Cases of Non-Communicable Diseases (NCDs) have seen a major decline in the Abura-Asebu-Kwamankese District following various interventions implemented by the health directorate in partnership with GHANED for Health Foundation.
NCDs also known as chronic diseases are diseases which are non-infectious or non-transmissible among people but are of long duration and slow progression such as hypertension and diabetes.
Mrs. Gifty Ankrah, the Abura Dunkwa District Director of Health, who made this known mentioned the interventions as semi-weekly clinic sessions for patients at the Abura Dunkwa District Hospital during which they are educated on causes and management of their condition and dieting.
She said community health nurses subsequently followed up on the patients at their various homes and referred those defaulting treatment to the hospital.
Speaking at the commissioning of a Non-Communicable Disease Clinic at the Abura Dunkwa District Hospital, Mrs. Ankrah revealed that four years prior to the aforementioned interventions, NCD cases especially of hypertension and diabetes soared at an alarming rate.
However, she indicated, that last year cases of hypertension which increased from 1,772 in 2010 to 3,826 in 2013 decreased to 1,028 while cases of diabetes which went up from 154 in 2010 to 371 in 2013 also dropped to 188.
The Non-Communicable Disease Clinic was built with Ghc61 million out of Ghc65million funding from the Netherlands partners to improve management of the diseases in District, with some contribution from the Hospitals Internally Generated Funds.
Hitherto, NCD patients mixed up with other patients at the hospitals Out Patient Department, where they waited in long queues for hours until they were attended to.
The foundation would also support the health directorate to train all health officers in the 21 Community Health Programme and Services (CHPS) Zones in the district in the management of NCDs and intensify home visits and patient follow ups.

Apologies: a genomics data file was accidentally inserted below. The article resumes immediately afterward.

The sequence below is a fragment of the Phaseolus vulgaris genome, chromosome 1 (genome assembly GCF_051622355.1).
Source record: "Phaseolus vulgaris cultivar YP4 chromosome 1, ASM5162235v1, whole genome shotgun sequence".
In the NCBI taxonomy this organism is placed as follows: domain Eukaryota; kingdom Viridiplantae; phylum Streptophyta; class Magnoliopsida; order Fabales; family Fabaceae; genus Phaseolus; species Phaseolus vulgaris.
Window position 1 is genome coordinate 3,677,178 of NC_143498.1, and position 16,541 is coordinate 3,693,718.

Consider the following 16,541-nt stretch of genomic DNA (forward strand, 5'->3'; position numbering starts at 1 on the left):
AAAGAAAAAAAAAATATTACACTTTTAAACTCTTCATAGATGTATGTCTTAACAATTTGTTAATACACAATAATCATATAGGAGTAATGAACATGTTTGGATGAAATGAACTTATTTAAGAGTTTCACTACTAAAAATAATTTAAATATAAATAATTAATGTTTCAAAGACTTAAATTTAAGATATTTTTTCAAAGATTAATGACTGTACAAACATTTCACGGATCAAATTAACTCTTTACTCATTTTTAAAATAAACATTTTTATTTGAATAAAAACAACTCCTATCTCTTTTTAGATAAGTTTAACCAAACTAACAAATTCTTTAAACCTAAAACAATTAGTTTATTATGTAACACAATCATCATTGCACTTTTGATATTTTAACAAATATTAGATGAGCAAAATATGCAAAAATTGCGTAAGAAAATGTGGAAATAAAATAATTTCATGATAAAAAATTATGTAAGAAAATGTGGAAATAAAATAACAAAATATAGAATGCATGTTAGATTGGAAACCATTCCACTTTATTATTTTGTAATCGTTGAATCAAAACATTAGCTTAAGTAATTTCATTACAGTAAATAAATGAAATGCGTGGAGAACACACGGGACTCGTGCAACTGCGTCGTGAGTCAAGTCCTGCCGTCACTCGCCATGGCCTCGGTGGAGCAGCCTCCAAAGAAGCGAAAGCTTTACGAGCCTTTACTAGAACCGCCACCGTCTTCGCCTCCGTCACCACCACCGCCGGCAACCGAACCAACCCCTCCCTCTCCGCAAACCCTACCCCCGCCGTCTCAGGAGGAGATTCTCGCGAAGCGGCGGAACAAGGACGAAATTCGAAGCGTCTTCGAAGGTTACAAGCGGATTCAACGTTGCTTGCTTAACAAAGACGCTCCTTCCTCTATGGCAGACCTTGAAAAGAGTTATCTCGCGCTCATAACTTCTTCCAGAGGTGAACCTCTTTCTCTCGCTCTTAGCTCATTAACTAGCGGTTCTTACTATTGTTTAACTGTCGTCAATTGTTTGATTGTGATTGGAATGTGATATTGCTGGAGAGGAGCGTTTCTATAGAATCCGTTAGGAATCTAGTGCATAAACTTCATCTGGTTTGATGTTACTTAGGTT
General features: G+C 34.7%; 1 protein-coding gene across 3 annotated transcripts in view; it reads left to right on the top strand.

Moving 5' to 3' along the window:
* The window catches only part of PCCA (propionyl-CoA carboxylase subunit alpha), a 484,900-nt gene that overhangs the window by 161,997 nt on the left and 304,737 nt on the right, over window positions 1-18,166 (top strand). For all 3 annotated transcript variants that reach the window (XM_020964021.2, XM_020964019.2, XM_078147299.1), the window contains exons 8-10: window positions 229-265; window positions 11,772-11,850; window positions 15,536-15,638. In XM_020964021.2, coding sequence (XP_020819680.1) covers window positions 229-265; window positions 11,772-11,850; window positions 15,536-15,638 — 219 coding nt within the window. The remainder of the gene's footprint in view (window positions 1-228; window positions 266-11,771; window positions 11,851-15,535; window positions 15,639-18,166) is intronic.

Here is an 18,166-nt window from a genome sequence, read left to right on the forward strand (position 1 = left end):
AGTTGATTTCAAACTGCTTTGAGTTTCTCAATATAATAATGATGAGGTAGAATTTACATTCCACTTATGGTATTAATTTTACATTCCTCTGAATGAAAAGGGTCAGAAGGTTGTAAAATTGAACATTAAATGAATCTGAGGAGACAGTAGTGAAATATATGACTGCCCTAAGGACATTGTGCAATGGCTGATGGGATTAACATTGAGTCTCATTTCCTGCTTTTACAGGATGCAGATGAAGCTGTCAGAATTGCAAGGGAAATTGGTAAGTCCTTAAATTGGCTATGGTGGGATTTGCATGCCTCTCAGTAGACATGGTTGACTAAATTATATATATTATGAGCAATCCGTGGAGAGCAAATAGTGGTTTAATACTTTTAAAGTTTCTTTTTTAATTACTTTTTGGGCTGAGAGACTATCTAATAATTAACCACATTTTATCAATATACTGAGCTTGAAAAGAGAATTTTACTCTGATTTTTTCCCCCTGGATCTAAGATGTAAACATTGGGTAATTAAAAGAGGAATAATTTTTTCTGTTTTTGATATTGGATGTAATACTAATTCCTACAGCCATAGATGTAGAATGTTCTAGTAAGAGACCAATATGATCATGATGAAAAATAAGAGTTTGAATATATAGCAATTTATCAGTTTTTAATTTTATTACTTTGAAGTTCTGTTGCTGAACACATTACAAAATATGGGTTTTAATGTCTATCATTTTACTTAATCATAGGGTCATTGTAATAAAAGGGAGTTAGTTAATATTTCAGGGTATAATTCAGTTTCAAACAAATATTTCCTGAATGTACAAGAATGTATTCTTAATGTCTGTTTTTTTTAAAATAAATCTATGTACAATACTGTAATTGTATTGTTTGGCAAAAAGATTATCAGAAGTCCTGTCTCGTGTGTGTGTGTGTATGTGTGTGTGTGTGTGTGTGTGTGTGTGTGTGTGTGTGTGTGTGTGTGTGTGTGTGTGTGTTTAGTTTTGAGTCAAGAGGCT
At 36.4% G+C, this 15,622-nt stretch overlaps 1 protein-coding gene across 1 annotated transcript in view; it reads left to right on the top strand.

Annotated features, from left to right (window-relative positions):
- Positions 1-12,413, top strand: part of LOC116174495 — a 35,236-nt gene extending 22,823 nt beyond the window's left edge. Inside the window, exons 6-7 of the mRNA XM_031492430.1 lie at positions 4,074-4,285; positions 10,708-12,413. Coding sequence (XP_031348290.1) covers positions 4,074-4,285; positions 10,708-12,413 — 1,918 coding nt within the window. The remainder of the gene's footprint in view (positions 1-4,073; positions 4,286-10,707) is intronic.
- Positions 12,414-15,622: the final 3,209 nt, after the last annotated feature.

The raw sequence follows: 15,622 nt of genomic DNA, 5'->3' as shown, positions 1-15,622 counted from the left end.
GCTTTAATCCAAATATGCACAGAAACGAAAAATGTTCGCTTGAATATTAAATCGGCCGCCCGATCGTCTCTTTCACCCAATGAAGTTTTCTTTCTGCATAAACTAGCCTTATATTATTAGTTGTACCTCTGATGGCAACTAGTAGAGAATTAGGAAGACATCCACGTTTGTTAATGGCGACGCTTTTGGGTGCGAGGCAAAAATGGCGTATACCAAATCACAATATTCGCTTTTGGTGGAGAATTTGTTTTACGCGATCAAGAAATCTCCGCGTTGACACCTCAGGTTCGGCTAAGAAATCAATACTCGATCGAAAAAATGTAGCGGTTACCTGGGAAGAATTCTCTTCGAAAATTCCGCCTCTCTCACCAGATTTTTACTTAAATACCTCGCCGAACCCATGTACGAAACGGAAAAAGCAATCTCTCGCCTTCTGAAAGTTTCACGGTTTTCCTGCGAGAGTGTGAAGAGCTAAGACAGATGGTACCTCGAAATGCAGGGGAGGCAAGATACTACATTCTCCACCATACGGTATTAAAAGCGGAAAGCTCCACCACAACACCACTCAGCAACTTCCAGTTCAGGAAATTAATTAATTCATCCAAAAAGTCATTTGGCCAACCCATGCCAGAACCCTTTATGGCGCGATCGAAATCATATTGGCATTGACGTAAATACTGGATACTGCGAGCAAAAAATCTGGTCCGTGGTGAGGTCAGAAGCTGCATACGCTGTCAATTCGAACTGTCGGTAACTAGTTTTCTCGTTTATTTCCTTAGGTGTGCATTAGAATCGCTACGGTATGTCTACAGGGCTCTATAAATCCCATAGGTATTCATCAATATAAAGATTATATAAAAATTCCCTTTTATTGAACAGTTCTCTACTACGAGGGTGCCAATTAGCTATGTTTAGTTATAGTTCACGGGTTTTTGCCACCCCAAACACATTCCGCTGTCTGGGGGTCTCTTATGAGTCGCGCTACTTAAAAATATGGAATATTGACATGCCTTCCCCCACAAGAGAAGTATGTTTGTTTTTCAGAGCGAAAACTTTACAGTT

Mrs. Ankrah was confident that with the new facility and the capacity building of relevant health staff, NCD cases in the District would drop to its barest minimum.
Dr. Michael Antwi Danso, Medical Director of the Hospital, said the partnership with the foundation had positively impacted on NCD management and expressed gratitude to the foundation for the construction of the facility and pledged to ensure its maintenance.
Mariska Van Heerde, Head of the GHANED for Health Foundation, said the mutual interest for a NCD partnership arose when Dutch physicians on a study tour of Ghana in 2009, made contact with the Central Regional Hospital and later the Abura Dunkwa District Hospital.
She said the team, upon a visit to the Hospitals observed that there were increasing complications of untreated or undertreated diabetes and hypertension cases and decided to help since they were well-acquainted with management of the conditions.
She indicated that their efforts were aided by Cordaid, a large international aid agency, which supported them by sharing knowledge, networks and also with limited financial support.
She said project had helped them to interchange experience and knowledge and pledged their commitment to the partnership by sourcing more funds to sustain the running of the facility and undertake other NCD related projects.
The District Chief Executive, Mr. William Atta Mends, described the gesture as a memorable one, thanked the Foundation and urged citizens to patronize it. He called on stakeholders to maintain the facility.
Nana Obrempond Yimbo Brom IV, Gyaasehene of the Asebu Traditional Area, who presided, unveiled the plaque and cut the ribbon for the official opening of the facility.
Citation of honour was presented to the Foundation, while strips of Kente cloth were presented to members of the Foundation as a token of the Hospitals appreciation.